REGARDING P Davidson’s letter (Salmond’s comment was not a promise, August 9). I very much share his/her exasperation at hearing Unionists’ ad-nauseum repetition of the “once in a generation” myth. It fair rips ma knittin’ every time I hear

Alex Salmond

’s statement characterised as a “promise”, especially when this is so frequently allowed to pass unchallenged by interviewers and journalists.

Here’s my tuppence worth on the matter: 1) It wasn’t a promise; it was the expression of a sincerely and reasonably held belief based on the prevailing circumstances of the time and on the historical context. Getting to choose whether Scotland should become independent for the first time since 1707, and therefore for the first time in all of our lives, was a truly historic vote, an absolutely momentous occasion, and to say achieving this opportunity was hard won is putting it mildly – independence had been fought for by some for decades, and by Salmond for most of his life. It’s entirely understandable, given such a context, that he and others therefore believed that we wouldn’t get another such opportunity for some time to come, for many of us probably not again in our lifetimes.

2) It’s not in the gift of any First Minister, Scottish or UK government, political party or leader, politician, etc to “promise” such a thing: we don’t live in a dictatorship or similarly repressive regime, we live in a democracy – governments change every five years or so, circumstances change, etc.; no-one can foresee what’s going to happen, but most importantly of all, no government has the right to bind future governments to such a “promise” which would effectively be a dictat. Democracy, by definition, is of the people; it’s the people of Scotland who are sovereign – it’s we who decide.

3) The Unionists’ various promises, the Vow, their assurances and threats – not least regarding Scotland’s membership of the EU as part of the UK – have proven to be utter mince, thus rendering the 2014 vote null and void.

For me, the most important point is my second one – I can’t see how anyone who claims to be a democrat (as many Unionists presumably do) could reasonably disagree with it.
Mo Maclean

YESTERDAY we had news of the United Nations having issued a lengthy document concerning the future of the planet, particularly in relation to the food we eat and the need to make far-reaching changes to our collective menus. Land use and management, it calls it. The suggestion seems to be seriously made that the quantity of cattle and other livestock in the world should be hugely reduced and, as far as countries like Britain are concerned, a drastic move towards vegetarian and vegan diets.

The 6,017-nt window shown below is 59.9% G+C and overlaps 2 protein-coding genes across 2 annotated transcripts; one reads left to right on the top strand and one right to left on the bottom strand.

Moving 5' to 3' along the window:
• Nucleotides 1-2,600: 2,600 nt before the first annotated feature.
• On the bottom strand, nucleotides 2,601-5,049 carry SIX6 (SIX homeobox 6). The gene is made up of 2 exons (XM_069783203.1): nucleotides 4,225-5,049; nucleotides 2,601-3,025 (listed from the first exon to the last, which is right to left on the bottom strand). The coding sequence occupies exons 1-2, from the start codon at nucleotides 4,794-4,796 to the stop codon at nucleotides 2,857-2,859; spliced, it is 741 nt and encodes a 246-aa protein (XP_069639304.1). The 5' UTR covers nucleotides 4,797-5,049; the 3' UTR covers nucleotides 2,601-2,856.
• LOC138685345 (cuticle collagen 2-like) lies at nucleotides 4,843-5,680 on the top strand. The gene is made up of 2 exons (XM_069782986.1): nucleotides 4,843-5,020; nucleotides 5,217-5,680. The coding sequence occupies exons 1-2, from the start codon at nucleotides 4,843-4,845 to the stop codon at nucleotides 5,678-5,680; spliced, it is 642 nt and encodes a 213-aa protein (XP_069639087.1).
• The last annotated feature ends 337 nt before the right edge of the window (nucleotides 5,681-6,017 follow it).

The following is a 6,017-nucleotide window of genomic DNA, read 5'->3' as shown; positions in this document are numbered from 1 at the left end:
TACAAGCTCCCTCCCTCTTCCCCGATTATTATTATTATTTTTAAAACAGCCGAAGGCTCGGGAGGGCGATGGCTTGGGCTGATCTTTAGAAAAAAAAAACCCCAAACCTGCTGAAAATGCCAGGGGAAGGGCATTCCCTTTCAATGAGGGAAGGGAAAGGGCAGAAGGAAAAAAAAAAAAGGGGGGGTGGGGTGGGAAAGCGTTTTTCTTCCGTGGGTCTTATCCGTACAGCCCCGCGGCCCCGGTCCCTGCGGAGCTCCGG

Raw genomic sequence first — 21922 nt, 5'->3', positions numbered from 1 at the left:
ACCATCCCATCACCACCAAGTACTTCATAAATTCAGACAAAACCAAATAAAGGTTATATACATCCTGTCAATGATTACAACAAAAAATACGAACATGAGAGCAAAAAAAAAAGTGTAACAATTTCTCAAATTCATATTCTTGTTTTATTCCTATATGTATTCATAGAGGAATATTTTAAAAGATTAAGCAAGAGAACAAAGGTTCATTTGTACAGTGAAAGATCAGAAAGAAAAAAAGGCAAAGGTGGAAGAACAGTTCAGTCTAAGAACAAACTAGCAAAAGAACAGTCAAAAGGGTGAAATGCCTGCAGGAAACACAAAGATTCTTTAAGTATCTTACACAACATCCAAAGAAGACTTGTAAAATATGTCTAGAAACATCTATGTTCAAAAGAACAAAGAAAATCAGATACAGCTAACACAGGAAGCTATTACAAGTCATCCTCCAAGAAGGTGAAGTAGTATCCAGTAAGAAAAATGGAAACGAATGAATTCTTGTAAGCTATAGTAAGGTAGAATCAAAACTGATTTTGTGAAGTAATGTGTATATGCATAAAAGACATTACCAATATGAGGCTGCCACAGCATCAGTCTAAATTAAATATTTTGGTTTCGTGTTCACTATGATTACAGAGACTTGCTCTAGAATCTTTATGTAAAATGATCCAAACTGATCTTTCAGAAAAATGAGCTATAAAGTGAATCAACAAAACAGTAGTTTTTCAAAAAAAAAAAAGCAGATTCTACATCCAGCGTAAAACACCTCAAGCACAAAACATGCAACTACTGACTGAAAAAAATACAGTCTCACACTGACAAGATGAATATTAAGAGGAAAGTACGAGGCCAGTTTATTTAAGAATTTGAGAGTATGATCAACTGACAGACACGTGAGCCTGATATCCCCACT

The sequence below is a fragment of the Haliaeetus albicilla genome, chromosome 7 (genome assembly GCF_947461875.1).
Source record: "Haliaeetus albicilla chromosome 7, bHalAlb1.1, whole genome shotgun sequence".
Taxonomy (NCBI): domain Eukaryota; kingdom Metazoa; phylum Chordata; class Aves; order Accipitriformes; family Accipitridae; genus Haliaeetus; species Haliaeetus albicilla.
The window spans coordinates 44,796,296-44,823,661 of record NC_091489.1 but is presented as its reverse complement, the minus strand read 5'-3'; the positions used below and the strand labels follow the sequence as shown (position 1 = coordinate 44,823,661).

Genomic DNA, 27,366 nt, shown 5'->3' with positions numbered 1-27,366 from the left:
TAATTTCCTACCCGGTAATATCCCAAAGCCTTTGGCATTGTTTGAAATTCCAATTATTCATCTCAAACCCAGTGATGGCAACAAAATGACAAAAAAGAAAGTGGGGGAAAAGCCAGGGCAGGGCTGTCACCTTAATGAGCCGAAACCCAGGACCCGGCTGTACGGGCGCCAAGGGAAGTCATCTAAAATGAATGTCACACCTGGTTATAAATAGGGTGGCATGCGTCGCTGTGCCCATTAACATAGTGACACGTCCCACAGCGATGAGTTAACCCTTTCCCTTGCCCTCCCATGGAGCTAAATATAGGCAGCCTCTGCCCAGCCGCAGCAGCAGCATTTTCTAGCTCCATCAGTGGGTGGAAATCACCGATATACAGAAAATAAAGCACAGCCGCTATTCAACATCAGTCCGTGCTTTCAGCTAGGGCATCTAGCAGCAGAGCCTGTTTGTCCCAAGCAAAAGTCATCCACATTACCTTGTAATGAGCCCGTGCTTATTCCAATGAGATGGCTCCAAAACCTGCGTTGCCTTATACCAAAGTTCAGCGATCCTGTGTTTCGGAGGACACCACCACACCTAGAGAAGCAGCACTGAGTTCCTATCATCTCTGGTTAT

Before we get to the possible implications of this policy for Britain, and in particular Scotland, there are some things relating to the present set up which need to be considered.

On waste, it is stated that something like one-third of all food produced is wasted. A lot of this has to be laid at the feet of the food industry and the rules by which they operate. The “use by” and “sell by” date system causes a huge lot of food to be dumped for no good reason other than that it has violated a predetermined arbitrary date, when it could and should still be used for days, and in many cases weeks, beyond that. This whole system needs to be seriously reassessed. Was it put in place to encourage supermarket sales?

While the move towards veganism has, to its devotees, everything going for it, there are all sorts of implications which should be considered. It seems to be suggested that veganism is aided by the support of “additives”; these have to be manufactured and transported around the country. It should be pointed out that there a lot of unresolved questions which have the potential to have a fairly large impact on the future of the life of Scotland, if that direction were to be pursued too enthusiastically.

I would mention just a few. Only a relatively small area of the cultivable land mass of Scotland would be able to produce vegetables in quantity; once produced these would require to be distributed around the country requiring traffic emissions. If the farms presently producing sheep and cattle were to go out of business that would seriously affect the population level and the other tax-paying members of our society, with the drop down follow-on effect on almost all other enterprises in an area, including teaching and health systems.

In addition, no one seems to have researched what the future health situation of the nation would be if we were to go down that route. These situations may suit a certain number of people well, but may in themselves bring problems if a relatively sudden mass adoption were to take place.

From the time when we stopped swinging about in trees and became a land-based mammal species, our ancestors have taken to the eating of meat, and it follows therefrom that our metabolism has adapted to it being in our diet. A relatively sudden return to a solely vegetable diet needs a lot of research to determine what the long--term effects would be.

While actions need to be taken to combat the ruining of the planet by the human species, what is really needed more than anything is the bringing to bear of the influence of a sound and forward-looking Scottish Government and its like minded allies in other countries on the less worldly-responsible large selfish governments around the globe; I can think of several of these!